POM. Now are they town lands too or just smaller areas?

JM. They're just normal towns, but our people got in there and infiltrated and we got more and more of our own people there. That's the only way we can have our volkstaat to have enough people inside our borders and say, "Look here is our register and we've got so many people so we want this country please." And there is a list of people outside this that want to move in here. And then also Port Nolloth, it's a town on the coast, it's a diamond area there are also a few families moved in there and they also do very good work there. So in some ways and means we are working a lot on the farmers to get them to think in the volkstaat way, if it's acceptable to them. So that is the work on the small towns that we're doing and that's the way we're doing it.

POM. When you look at the rest of South Africa what do you see happening there in the next four or five years?

JM. Patrick, I've got different views than other people. That's why I was the first guy to move to Orania. Yes, not to be the first guy here but because of certain pressures. I would say before Christmas Azania will be a disaster. The reason why I say it, is the ANC is playing more and more, the government is giving everything that they ask. The government is giving them each and every demand they're making, they get it on the table. It doesn't work that way. We can demand what we want, there is no democracy. But the ANC have got power. You must never underestimate the power of the ANC. And the government is giving complete, total control of this country, they have given it already, to the ANC by means of demands. Total control of this country. The ANC is controlling this country. Not the white people. Not De Klerk. He is just 'sommer' nobody. He is nobody. He can say what he wants, the next morning the ANC, "We demand that." Finish. Boom. End of the story. Are you with me? So he doesn't control this country any more.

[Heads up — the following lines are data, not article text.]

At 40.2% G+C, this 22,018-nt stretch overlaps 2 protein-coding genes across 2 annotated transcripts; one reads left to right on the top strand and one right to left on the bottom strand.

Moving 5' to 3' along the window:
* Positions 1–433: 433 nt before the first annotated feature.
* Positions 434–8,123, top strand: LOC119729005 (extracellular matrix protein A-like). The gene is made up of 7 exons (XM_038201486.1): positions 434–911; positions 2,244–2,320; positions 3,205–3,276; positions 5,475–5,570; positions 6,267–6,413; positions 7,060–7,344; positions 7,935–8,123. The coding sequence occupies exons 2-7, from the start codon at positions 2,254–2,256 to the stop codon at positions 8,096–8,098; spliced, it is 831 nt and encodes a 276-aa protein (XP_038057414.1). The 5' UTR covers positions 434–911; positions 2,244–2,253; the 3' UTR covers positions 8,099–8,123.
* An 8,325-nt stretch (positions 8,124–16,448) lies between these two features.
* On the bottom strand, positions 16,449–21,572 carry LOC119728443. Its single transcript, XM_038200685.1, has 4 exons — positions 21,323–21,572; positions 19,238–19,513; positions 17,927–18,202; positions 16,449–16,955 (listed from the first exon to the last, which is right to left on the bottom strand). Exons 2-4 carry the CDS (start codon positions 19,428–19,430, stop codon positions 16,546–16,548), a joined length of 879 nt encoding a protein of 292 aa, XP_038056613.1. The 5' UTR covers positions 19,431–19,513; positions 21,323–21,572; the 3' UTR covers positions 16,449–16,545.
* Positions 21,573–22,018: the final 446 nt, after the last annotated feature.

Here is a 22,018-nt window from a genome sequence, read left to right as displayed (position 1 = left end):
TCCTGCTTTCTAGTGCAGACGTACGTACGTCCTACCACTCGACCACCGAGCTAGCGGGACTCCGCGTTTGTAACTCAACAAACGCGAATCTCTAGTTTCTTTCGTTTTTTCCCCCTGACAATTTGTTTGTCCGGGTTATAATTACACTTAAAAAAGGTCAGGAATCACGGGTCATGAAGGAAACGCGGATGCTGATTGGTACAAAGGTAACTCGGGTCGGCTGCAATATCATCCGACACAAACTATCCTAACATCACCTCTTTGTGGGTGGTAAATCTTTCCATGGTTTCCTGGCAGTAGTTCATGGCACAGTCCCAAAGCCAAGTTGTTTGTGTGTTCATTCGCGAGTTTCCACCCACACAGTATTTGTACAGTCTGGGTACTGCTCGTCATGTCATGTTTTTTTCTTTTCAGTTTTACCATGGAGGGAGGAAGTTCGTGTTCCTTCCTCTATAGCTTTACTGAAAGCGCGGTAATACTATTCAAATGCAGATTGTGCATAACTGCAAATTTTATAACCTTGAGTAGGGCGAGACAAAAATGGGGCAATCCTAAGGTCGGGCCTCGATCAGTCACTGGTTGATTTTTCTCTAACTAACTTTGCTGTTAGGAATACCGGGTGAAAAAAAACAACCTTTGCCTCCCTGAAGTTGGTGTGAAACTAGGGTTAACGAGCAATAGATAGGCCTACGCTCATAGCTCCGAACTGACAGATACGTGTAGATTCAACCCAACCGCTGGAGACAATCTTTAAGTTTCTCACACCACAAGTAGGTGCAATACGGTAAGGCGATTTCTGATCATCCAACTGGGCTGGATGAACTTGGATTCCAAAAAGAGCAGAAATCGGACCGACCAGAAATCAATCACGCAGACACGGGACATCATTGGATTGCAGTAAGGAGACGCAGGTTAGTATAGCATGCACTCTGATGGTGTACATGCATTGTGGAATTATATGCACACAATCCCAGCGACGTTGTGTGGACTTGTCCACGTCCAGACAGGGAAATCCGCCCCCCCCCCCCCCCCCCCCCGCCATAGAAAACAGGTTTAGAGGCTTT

. Now whites are not controlling the country, the ANC is ruling the country. So if you look at the strategic points that the squatters squat around the big cities and you go and think a little bit for yourself and see in which way the army and the police are involved to keep these people away from each other, not to fight, and to try and keep stability and peace. Our whole army is in that job, they're only trying to keep this lot away. Now the moment Mandela has got control over this army that's going to fall flat, that you know and I know. And these people will be able to fight each other. They won't only fight themselves. And their plans for the future is to let the violence go from the black areas to the white areas. And my! The things that I've heard! Information is that that is going to start in four or five weeks from now. The trouble will run over from the black areas to the white areas. They are already killing our people, 15, 20 a week. Just look on the TV. There's a woman found in her car or there's a car found and the woman is gone. There they've killed four or five old people last night. The police can't control it. They have got no ways or means to control this lot. If they catch this oke he's three days in gaol and he's out on the street. The law doesn't protect us any more. The law doesn't keep criminals in jail any more. The moment you put a criminal into jail then they say, "No, he's a political detainee, you must let him out."

POM. So what age is your child now? You've got one child?

JM. No we've got three.

POM. Three? What ages are they?